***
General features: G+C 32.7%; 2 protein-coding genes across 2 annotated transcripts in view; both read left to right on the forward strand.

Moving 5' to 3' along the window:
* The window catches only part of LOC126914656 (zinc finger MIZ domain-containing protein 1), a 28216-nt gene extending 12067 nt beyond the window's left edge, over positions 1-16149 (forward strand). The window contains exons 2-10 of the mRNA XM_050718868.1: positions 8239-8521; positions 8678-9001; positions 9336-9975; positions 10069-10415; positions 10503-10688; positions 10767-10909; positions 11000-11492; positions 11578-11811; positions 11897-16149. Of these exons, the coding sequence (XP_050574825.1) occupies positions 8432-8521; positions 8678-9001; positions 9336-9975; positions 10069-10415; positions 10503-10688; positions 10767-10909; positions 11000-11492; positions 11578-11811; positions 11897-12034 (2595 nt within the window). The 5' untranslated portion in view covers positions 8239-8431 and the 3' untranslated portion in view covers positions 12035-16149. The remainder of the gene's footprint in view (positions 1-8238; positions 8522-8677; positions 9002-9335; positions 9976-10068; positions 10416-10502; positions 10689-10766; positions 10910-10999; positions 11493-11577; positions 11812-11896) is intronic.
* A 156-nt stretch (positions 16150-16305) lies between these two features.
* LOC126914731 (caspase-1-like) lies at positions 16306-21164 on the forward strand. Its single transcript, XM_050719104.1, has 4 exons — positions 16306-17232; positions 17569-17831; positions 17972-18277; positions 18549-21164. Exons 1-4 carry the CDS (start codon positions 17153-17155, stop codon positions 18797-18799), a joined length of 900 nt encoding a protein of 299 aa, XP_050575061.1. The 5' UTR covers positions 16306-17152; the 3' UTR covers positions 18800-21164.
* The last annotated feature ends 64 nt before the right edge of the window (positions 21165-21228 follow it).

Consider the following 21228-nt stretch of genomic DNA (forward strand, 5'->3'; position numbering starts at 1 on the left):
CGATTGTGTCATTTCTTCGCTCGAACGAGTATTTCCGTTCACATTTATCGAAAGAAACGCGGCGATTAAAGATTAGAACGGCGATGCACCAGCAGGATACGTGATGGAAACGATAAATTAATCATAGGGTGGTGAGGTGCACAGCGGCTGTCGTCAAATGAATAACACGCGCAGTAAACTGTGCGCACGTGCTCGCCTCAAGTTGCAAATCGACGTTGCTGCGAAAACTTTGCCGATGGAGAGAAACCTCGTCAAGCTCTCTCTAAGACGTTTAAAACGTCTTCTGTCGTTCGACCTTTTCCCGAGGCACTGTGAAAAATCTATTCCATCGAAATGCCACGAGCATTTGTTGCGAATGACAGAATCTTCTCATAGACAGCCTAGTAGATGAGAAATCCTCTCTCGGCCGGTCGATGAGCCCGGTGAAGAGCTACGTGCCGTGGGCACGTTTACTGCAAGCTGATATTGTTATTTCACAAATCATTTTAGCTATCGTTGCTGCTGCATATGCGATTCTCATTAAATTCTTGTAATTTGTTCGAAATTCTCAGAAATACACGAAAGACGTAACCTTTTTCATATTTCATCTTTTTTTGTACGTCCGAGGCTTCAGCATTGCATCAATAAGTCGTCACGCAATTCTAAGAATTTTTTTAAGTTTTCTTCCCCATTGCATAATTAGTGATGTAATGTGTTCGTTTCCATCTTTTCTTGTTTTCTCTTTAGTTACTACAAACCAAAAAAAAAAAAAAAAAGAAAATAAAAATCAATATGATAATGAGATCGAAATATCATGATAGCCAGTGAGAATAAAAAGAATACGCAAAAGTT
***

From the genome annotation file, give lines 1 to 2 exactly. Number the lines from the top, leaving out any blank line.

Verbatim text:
General features: G+C 32.7%; 2 protein-coding genes across 2 annotated transcripts in view; both read left to right on the forward strand.

Moving 5' to 3' along the window: